Anomaly detection in a complex environment requires a set of assumptions about the normal behavior of the data set, and anomalies are events of deviation from normal behavior.
How does anomaly detection improve business decision-making?
Detecting anomalies in business data and its subsequent analysis can lead to proactive identification and faster resolution of critical issues, and the generation of new business insights.
The volume of information collected by businesses has seen exponential growth and making sense of the data is overwhelming for even the most accomplished of leadership teams without efficient systems. Even the best business intelligence dashboards fall short when explaining complex data structures, correlations, or variances. That is particularly true for business operations, where anomalies could disrupt daily operations or services. In such situations, businesses simply can’t wait for days or long time periods to find a resolution. Automated and constant discovery of anomalies can reveal significant insights leading to opportunities for optimizing the business operations
Today, we live in an era where businesses operate in real-time. Activities happen simultaneously. Also, modern work is collaborative. Colleagues with distinct job roles are responsible for monitoring business operations across departments. For instance, at the systems infrastructure level, a site reliability engineering team cautiously screens the activity and execution of the system, the servers, and the communication networks. At the business application level, an application support team monitors the website page burden times, the database reaction time, and the client experience. At the business function level, SMEs watch client activity transformations by topography and by client profile, changes per catalyst/event, or whatever KPIs are critical to the business.
Abnormalities in a single function can cause a domino effect and end up influencing different departments. If the measurements are not examined at every level, the correlations will go unobserved. This is the solution that any scalable anomaly detection framework should provide.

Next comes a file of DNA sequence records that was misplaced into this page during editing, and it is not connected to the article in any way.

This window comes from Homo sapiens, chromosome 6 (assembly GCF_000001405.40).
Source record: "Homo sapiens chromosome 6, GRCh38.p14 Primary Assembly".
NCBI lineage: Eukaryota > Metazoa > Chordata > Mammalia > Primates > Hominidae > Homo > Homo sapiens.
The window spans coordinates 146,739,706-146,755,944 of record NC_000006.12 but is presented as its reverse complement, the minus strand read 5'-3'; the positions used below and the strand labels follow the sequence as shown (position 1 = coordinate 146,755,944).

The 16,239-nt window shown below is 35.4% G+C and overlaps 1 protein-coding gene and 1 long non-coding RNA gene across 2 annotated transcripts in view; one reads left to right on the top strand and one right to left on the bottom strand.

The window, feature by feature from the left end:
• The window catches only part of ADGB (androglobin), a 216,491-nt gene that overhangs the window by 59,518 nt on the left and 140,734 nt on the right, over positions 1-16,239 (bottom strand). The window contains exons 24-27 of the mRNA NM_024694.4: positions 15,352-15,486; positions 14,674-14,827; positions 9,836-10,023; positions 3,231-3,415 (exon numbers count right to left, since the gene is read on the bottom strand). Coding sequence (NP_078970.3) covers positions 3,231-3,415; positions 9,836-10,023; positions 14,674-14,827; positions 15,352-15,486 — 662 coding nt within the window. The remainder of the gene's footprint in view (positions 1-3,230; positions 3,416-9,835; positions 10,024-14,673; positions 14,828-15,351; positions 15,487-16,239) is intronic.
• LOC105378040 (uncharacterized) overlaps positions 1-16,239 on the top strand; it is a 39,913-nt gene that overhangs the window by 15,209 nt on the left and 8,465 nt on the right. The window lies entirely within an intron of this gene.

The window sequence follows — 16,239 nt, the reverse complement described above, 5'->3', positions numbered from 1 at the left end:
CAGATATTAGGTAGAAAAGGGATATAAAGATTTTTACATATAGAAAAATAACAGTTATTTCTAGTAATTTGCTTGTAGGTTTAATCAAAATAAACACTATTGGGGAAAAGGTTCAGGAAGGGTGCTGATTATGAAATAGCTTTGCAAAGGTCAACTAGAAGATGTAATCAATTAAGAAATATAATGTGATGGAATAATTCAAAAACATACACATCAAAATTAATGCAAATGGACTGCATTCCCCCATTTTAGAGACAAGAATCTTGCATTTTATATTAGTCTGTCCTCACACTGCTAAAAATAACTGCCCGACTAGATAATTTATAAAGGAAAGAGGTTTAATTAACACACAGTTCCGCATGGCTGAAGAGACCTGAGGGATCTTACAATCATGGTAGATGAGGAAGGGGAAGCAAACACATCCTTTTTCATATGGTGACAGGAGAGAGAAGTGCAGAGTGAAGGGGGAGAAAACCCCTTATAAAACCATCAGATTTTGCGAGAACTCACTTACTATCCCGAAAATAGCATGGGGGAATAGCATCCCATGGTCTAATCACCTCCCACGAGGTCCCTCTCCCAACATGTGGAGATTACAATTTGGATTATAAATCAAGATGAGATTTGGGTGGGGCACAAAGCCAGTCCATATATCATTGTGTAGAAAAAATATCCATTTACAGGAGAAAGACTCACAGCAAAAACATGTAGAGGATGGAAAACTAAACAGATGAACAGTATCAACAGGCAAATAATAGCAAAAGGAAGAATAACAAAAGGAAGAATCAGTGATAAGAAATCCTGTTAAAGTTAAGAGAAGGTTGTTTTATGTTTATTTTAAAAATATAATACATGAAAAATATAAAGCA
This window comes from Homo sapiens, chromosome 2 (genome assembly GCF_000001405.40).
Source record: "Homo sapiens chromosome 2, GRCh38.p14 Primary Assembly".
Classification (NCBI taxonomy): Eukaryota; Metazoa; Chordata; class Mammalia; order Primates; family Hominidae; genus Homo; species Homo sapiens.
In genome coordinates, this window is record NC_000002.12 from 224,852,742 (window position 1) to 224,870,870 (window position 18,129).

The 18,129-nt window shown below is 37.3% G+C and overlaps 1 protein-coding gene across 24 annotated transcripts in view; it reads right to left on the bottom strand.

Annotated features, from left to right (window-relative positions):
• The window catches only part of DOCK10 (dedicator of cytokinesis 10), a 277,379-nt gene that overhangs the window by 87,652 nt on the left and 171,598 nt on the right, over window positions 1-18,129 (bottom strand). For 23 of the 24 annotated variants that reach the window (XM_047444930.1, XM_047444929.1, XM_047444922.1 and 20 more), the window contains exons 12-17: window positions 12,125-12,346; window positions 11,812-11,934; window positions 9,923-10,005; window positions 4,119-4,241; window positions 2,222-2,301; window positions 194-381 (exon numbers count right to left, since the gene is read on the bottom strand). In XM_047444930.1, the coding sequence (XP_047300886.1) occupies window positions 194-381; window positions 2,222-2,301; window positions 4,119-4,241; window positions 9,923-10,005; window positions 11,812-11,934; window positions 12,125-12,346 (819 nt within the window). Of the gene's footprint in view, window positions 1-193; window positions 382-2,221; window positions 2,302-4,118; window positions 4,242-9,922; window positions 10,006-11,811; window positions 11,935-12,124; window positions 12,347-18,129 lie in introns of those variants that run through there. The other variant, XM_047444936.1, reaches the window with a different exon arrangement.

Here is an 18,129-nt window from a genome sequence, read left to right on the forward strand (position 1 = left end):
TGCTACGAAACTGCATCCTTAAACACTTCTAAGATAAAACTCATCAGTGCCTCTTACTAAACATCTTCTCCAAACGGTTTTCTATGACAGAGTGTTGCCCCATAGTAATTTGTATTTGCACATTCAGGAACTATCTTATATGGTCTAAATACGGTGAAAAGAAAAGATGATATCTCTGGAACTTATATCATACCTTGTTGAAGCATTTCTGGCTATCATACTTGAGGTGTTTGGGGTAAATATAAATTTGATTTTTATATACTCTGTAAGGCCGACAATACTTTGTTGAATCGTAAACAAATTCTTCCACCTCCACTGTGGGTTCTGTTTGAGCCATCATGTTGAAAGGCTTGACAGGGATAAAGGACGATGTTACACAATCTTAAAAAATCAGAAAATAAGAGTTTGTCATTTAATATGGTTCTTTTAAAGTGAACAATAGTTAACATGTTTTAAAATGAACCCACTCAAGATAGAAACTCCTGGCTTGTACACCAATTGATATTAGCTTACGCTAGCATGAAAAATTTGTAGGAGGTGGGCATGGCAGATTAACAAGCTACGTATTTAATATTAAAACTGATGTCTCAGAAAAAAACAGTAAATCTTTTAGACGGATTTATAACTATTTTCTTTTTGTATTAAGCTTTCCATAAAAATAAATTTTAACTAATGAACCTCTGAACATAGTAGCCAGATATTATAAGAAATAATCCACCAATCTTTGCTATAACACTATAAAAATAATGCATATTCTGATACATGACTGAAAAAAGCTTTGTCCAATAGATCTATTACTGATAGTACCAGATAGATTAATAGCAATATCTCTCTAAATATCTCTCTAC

Are business dashboards enough for detecting anomalies?
Most companies already use metrics to measure operational and financial performance, though metric types may vary based on the industry. Apart from these metrics, every business maintains KPIs to measure performance. Monitoring and analyzing business data patterns in real-time can help detect subtle and sometimes not-so-subtle and unexpected situations that warrant investigation and corrective action
There is a large number of metrics in use that help a business to determine the company’s current health compared to its previous financial years or its economic outlook.
Most companies today tend to do manual detection of anomalies, and use the following two methods :
- Build and monitor dashboards: Create daily/weekly dashboards and reports, and have people monitor them for spikes or dips.
- System and rules-based classification: Build a system where pre-defined rules for each of the metrics exist. For example, if a metric has a threshold rule set, then the data points crossing the upper or lower bound of the threshold are classified as anomalies.
Both of these methods involve human understanding and observation of the data and do not scale well. Moreover, business data patterns keep changing over time, so static methods defined at the outset may not detect future anomalies.
Businesses that implement correct anomaly detection models can find even the most subtle abnormalities. Companies that don’t apply the right models can endure many false positives or, even worse, failures to recognize a significant number of anomalies resulting in lost income, disappointed clients, or missed business opportunities.
The solution, hence, is an anomaly detection system that is adaptive and automated, so that it easily scales and adapts to detect anomalies even when data patterns change over time. In such situations, artificial intelligence can come to our rescue.
Anomaly detection systems built with artificial intelligence are automated, adaptive, and scalable
AI is a field of science that empowers machines to imitate human knowledge. Machine Learning is a subset of artificial intelligence that enables a machine to learn and improve by breaking down the datasets to learn the mapping functions between inputs and outputs.
Machine learning is a branch of science that focuses on getting machines to learn and act in a way similar to humans while also autonomously learning from real-world interactions and training datasets. Machine Learning meets our requirements, i.e., it is automated, adaptive, and quickly scalable from small to large scale businesses.
Machine learning applies specific algorithms to address the problem of anomaly detection. There are mainly two methods in machine learning for doing anomaly detection.
- Supervised Learning: Supervised learning, as the name suggests, is a form of learning where a teacher is involved. In supervised learning, we train the machine using data that is well labeled. This means that the dataset consists of a large number of examples, each example consists of two parts. The first part is the part of the independent variable, it consists of a set of features for a particular example. The second part is the dependent variable or the correct label representing the correct output given a set of independent variables/features. The task of supervised learning is to learn a function that approximates the mapping of these independent variables to the dependent variable.